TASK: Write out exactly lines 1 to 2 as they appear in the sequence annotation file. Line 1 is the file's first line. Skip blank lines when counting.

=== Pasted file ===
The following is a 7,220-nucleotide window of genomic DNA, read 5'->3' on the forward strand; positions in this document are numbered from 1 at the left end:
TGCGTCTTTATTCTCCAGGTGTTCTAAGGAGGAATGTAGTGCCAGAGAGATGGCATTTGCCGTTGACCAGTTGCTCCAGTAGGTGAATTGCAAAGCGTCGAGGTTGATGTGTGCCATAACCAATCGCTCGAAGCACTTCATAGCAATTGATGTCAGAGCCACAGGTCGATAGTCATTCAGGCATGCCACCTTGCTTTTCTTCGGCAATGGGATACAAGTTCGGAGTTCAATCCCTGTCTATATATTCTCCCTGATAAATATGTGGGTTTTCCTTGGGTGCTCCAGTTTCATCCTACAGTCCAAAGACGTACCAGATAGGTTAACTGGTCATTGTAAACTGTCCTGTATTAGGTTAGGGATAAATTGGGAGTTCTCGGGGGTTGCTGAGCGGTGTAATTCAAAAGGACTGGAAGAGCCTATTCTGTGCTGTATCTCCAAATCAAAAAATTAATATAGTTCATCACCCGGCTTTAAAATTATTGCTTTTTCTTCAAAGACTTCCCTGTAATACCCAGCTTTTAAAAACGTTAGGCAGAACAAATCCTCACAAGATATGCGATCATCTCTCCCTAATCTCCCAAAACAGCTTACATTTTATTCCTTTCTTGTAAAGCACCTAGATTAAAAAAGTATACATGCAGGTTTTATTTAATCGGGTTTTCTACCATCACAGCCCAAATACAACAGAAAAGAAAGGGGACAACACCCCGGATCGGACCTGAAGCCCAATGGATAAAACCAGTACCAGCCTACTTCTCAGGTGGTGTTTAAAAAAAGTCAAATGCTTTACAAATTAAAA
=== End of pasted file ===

The following is a 7,220-nucleotide window of genomic DNA, read 5'->3' on the forward strand; positions in this document are numbered from 1 at the left end:
TGCGTCTTTATTCTCCAGGTGTTCTAAGGAGGAATGTAGTGCCAGAGAGATGGCATTTGCCGTTGACCAGTTGCTCCAGTAGGTGAATTGCAAAGCGTCGAGGTTGATGTGTGCCATAACCAATCGCTCGAAGCACTTCATAGCAATTGATGTCAGAGCCACAGGTCGATAGTCATTCAGGCATGCCACCTTGCTTTTCTTCGGCAATGGGATACAAGTTCGGAGTTCAATCCCTGTCTATATATTCTCCCTGATAAATATGTGGGTTTTCCTTGGGTGCTCCAGTTTCATCCTACAGTCCAAAGACGTACCAGATAGGTTAACTGGTCATTGTAAACTGTCCTGTATTAGGTTAGGGATAAATTGGGAGTTCTCGGGGGTTGCTGAGCGGTGTAATTCAAAAGGACTGGAAGAGCCTATTCTGTGCTGTATCTCCAAATCAAAAAATTAATATAGTTCATCACCCGGCTTTAAAATTATTGCTTTTTCTTCAAAGACTTCCCTGTAATACCCAGCTTTTAAAAACGTTAGGCAGAACAAATCCTCACAAGATATGCGATCATCTCTCCCTAATCTCCCAAAACAGCTTACATTTTATTCCTTTCTTGTAAAGCACCTAGATTAAAAAAGTATACATGCAGGTTTTATTTAATCGGGTTTTCTACCATCACAGCCCAAATACAACAGAAAAGAAAGGGGACAACACCCCGGATCGGACCTGAAGCCCAATGGATAAAACCAGTACCAGCCTACTTCTCAGGTGGTGTTTAAAAAAAGTCAAATGCTTTACAAATTAAAA